It’s important for businesses to back up their electronic data, especially any data that would be difficult or impossible to recreate from nothing.

The loss of important data can result in lost customers and sales, lost productivity, and financial penalties and other sanctions. Both the Health Insurance Portability and Accountability Act (HIPAA) and the Sarbanes-Oxley Act (SOX), for example, require businesses. This is to maintain certain records for a designated period of time.

In addition, maintaining accurate and comprehensive records usually makes it easier to prove your case to industry or government regulators. And also to resolve disputes (overbilling, contracts, services rendered, etc.) with customers and suppliers.

How to properly perform a cloud backup?

cloud backup

You should back up all of your important data at least once, and you should store this backup data on a different drive or disk than the one you store the original on. You also shouldn’t store the drive or disk containing the backup data in the same place as where you store the drive or disk with the original data. Nor should there be an open network connection between the two drives.

By following these best practices, you’ll ensure that your original and backup data won’t be lost in the same localized incident—for example, a burglary, an electrical fire, a ransomware/cryptovirus infection, or a natural disaster such as a flood, hurricane, wildfire, tornado, or earthquake.

Unfortunately, following these data backups best practices on a company-wide level when your IT is mainly onsite can be difficult and costly.

Cloud backup or physical storage?

First, you either have to purchase backup storage drives or disks or sign up for a cloud-based data backup service.

Both data storage hardware and cloud-based data storage are pretty affordable these days (you can easily find 5 TB consumer-grade storage drives for $100 online, for example). But, these costs can quickly add up if your business has a lot of data or if you want to back up your files to more than one backup drive or disk.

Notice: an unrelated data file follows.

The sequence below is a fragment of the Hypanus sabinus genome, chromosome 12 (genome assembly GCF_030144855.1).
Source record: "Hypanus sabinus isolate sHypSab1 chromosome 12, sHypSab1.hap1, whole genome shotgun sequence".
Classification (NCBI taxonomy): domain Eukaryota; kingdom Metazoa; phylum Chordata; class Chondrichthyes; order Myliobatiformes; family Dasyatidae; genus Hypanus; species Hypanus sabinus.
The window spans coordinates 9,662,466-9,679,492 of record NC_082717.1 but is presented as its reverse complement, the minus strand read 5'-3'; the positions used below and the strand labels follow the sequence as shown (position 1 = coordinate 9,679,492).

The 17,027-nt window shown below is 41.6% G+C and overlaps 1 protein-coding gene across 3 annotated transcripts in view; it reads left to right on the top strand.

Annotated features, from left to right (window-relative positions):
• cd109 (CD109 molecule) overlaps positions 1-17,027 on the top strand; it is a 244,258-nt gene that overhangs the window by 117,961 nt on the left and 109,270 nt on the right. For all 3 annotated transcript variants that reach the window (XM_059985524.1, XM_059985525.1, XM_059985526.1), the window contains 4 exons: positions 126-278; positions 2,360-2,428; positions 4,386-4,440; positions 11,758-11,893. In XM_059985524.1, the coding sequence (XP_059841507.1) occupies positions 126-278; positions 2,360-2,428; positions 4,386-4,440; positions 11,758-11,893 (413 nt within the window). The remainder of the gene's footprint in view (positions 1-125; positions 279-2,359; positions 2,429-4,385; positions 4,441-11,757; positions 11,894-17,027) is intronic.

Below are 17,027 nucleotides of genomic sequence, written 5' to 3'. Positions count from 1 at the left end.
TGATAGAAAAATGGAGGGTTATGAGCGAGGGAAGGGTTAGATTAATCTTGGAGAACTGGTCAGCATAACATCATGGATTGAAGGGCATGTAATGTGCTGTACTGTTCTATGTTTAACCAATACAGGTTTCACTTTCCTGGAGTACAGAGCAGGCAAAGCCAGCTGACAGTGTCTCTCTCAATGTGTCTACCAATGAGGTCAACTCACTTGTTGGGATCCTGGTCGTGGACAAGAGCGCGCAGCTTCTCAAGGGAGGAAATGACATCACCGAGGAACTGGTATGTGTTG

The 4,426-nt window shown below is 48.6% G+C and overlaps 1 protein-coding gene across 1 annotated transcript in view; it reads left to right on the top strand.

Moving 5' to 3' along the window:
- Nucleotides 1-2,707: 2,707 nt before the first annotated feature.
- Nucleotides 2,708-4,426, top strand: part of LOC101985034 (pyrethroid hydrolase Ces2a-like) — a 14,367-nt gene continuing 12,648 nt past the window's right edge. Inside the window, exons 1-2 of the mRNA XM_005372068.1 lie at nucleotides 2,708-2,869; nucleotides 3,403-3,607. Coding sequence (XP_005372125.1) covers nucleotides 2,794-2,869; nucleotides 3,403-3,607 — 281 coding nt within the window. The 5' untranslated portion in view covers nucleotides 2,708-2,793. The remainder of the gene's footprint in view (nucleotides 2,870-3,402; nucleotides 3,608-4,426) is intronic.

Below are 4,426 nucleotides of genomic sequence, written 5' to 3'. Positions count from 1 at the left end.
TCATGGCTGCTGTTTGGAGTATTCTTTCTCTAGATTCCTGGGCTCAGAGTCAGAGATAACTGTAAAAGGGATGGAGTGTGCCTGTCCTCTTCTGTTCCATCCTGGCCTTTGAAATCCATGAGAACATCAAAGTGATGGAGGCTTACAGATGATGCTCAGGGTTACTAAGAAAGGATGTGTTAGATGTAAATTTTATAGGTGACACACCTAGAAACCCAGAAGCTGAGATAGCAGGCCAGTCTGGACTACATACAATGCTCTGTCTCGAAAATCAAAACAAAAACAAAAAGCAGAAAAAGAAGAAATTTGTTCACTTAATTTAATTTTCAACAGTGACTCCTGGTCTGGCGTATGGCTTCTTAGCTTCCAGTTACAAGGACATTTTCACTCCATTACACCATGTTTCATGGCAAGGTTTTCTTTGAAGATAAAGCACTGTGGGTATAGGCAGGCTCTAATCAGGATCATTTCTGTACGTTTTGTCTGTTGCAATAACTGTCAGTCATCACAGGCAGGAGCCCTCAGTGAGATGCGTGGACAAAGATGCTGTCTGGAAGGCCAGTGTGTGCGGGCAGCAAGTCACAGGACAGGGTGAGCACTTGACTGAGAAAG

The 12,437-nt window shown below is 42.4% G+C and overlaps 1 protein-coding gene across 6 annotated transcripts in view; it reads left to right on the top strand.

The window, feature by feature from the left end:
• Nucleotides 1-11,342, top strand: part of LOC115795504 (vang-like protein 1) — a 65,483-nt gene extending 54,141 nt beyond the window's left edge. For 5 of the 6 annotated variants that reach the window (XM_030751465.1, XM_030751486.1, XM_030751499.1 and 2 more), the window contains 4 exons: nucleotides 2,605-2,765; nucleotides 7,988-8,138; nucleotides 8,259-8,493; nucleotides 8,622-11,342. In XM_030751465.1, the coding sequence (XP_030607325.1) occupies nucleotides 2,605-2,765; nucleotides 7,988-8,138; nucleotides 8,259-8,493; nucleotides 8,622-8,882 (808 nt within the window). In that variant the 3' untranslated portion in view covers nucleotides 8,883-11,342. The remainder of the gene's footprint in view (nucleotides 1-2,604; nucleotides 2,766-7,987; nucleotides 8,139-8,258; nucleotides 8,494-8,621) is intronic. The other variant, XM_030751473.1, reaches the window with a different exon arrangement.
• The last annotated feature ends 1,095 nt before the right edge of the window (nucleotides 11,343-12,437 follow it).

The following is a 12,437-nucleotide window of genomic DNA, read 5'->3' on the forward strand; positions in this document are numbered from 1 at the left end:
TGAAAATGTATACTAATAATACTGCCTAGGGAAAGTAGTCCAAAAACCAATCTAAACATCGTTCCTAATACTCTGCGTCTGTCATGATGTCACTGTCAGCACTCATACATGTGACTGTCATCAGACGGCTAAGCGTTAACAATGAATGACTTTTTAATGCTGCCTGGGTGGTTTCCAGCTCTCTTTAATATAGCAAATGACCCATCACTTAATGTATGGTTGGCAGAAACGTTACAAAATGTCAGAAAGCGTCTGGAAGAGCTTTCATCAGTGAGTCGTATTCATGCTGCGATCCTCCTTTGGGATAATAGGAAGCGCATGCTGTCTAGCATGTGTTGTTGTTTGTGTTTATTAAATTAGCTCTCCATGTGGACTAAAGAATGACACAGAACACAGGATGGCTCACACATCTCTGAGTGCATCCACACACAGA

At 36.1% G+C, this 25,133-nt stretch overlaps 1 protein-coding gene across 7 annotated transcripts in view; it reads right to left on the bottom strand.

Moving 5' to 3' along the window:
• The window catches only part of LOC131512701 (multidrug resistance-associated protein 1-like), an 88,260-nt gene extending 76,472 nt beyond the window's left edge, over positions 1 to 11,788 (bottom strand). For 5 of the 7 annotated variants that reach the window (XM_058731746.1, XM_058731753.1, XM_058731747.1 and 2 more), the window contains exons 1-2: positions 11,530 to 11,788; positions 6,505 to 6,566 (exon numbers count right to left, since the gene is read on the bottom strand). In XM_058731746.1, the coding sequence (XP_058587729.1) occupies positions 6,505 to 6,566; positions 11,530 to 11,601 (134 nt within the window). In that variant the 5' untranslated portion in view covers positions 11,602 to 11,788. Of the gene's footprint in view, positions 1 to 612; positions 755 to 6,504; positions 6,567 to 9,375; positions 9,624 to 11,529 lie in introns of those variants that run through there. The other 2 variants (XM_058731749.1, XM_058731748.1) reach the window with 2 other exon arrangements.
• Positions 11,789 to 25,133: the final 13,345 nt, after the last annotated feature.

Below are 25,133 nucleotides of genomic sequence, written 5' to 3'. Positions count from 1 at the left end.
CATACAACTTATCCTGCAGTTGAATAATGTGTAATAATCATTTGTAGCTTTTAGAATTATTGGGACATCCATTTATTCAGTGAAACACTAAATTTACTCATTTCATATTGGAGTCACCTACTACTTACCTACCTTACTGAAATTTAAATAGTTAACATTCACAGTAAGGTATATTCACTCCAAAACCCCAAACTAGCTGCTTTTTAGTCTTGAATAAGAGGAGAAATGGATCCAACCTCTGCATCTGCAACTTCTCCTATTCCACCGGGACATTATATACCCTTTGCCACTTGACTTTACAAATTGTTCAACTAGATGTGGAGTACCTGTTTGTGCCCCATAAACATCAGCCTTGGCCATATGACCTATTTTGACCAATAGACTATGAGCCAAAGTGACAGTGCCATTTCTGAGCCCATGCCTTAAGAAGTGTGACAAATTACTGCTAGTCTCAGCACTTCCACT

Consider an enterprise cloud backup solution

Second, you may have to purchase an enterprise backup solution that will allow you to assemble and back up data from all of the devices in your company, including servers, PCs, tablets, and smartphones.

Monitoring is vital

Third, you will have to continually monitor and maintain all of your storage hardware and/or software, as well as monitor and review the backups themselves to ensure that they are being performed correctly.

It’s usually easier and more cost-efficient to back up all of your company’s data when your company has a primarily cloud-based IT system. This is first because some cloud providers will back up all of your cloud-based data for you for no additional cost. Secondly, even cloud providers that charge extra for backing up your data (or that include the cost of the backups in the bill for your hosted solution, for that matter) usually charge less than it would cost you to back up your data yourself.

Cloud providers are able to perform backups for less cost than most businesses mainly because they can purchase storage hardware and software and bandwidth at a discount. It’s possible through bulk/volume buying programs and by buying low-cost commodity hardware directly from manufacturers.

At the same time, cloud providers are able to afford to use more advanced data backup measures than most businesses, including data deduplication, in-transit, and at-rest encryption, RAID drives, frequent data integrity checks, and offsite data backups to more than one location.

In addition, for businesses that want to handle their own data backups, backing up cloud-based IT systems is easier than backing up onsite systems. Since cloud-based systems are centralized onto a small number of interconnected servers and are easier to integrate with a data backup solution since they’re software-defined assets.